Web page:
Posted by: Kate | September 26, 2009


As if the trip to New York wasn’t quite exhausting enough, Jacob pointed out that he had not one, but two very loose teeth upon arriving home yesterday afternoon.  These were his very first loose teeth ever, and I don’t think they were wobbly before I left for New York, but they were certainly that way by my return.  Loose enough that I called Willem to stop by a bank while he was out, because around here, the Tooth Fairy leaves dollar coins instead of “spendable” cash.  Emily finds this distinctly less cool than she used to, now that she has a grasp of what money can buy.  Still, there’s no negotiating with the Tooth Fairy, and we discovered this morning that while Emily gets Sacagawea dollars, Jacob gets the new silver Presidential dollars… equally unspendable, in their eyes, but at least different enough to be marginally exciting to them both.

Those teeth got looser and looser through the evening – and Jacob, because a guy whose favorite thing in the world is not sudden change, got more and more anxious about the process of removal.  I promised him I wouldn’t do anything to help the process along, mostly because one of the clearest and most upsetting memories of my childhood is the tooth-tied-to-the-doorknob experience.  It worked just as planned, with a good solid slam and a missing tooth as the result, but it scared and upset me to the point that I didn’t tell my parents when the next several teeth were loose, instead worrying them free in my room and handing them over afterward.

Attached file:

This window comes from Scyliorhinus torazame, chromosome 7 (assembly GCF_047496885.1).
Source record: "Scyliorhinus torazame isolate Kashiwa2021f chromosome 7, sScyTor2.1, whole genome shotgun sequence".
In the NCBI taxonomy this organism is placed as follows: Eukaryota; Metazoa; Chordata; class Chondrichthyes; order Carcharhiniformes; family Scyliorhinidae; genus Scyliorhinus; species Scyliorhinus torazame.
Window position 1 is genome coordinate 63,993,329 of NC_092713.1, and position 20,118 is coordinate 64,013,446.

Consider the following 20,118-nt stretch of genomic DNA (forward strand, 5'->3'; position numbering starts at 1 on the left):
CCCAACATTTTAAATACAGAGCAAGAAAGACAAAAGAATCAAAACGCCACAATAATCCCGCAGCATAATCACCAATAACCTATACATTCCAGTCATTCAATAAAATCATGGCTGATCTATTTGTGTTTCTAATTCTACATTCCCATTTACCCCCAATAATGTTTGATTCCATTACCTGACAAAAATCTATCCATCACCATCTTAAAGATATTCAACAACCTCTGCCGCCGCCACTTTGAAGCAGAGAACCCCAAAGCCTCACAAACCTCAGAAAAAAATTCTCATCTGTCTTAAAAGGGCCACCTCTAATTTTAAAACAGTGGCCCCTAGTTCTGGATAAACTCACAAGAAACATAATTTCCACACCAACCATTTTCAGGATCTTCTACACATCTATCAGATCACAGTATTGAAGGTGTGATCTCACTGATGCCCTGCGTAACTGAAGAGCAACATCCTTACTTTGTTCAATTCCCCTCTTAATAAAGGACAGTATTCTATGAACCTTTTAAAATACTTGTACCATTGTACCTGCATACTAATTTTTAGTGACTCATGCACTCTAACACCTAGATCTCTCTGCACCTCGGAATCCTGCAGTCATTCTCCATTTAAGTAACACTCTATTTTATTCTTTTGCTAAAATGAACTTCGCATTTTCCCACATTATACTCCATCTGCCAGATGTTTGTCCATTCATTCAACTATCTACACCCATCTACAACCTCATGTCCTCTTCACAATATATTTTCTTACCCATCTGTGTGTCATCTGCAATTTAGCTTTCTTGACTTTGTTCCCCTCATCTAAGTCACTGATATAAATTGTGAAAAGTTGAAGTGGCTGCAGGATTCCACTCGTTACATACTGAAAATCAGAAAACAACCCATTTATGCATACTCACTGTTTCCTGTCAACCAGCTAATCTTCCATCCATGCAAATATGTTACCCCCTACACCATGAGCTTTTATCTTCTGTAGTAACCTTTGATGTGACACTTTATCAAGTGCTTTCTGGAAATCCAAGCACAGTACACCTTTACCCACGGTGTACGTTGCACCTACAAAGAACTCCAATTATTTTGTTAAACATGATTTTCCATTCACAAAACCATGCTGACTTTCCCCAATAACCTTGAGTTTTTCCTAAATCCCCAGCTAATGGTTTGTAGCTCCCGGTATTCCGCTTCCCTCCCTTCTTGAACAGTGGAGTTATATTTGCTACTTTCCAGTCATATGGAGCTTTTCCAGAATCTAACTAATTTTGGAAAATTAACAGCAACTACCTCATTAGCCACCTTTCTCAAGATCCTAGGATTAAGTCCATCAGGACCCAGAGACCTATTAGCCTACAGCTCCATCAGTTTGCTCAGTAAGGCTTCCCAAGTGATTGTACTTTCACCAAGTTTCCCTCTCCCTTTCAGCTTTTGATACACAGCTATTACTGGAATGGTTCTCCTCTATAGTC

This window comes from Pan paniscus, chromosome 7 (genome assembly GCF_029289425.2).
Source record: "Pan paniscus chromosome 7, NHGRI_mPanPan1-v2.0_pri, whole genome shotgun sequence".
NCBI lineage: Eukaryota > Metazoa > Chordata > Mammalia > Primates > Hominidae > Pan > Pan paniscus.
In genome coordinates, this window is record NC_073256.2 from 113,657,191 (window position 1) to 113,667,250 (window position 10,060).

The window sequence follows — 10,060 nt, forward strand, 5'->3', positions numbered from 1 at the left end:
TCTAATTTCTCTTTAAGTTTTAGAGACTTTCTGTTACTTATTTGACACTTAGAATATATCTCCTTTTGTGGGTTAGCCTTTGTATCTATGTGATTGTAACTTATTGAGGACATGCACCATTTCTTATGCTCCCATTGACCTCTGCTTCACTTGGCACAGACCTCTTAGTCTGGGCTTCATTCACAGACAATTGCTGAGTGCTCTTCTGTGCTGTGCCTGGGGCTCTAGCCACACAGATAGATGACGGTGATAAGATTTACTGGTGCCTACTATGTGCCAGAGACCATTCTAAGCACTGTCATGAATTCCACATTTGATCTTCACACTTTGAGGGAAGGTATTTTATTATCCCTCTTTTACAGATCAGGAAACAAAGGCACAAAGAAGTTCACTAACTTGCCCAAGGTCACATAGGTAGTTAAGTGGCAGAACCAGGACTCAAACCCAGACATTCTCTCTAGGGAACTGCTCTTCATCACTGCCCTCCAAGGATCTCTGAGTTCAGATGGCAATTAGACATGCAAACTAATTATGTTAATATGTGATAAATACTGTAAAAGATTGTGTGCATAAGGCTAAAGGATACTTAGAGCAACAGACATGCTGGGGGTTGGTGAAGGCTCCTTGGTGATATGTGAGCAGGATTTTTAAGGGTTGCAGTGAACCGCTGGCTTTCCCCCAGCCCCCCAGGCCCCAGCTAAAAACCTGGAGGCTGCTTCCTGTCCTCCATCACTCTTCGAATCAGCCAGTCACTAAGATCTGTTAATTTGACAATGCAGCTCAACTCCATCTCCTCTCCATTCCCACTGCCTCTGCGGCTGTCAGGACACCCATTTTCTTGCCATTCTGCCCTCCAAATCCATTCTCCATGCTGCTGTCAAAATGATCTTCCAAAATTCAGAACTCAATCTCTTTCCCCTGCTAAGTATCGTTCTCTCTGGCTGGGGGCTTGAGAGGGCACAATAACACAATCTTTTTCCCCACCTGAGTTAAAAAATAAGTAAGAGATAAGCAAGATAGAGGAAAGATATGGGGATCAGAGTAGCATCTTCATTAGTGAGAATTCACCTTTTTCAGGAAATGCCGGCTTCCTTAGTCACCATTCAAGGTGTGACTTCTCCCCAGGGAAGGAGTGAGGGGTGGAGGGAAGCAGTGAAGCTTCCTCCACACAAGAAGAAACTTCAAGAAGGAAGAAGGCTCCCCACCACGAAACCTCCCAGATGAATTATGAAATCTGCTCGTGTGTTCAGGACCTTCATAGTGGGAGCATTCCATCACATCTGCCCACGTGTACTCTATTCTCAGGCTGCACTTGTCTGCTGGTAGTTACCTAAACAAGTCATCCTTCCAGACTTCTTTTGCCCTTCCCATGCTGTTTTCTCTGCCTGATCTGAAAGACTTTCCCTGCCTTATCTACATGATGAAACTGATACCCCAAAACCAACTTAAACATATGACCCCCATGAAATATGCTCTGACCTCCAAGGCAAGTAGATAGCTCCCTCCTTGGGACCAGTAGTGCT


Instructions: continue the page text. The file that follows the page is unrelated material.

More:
So, instead, at 9:00 at night, long after every cell in my body had given up on the screaming for sleep and were simply firing at random, I was perched on the edge of my bed, with Jacob sitting on his father’s dresser, staring at the big mirror and drooling like a St. Bernard.  He would pester one tooth, then the other – the two front, bottom ones – stop and chew on ice chips for a while, and then repeat the process.  The first tooth popped out around 9:10,  the second at 9:20, and all three of us – Willem having been out with classmates for the evening – were unconscious by 10:00.

He is just as cute as you would expect a gap-toothed, fuzzy-headed, earnest five-year-old boy to be, and while it breaks my heart a little whenever they cross some new developmental milestone, I also have to grin every time he smiles.



  1. I can’t believe you actually did the string and door knob thing! I thought that was an old wive’s tale! Don’t forget the tooth fairy. She was very remiss at our house and often forgot!

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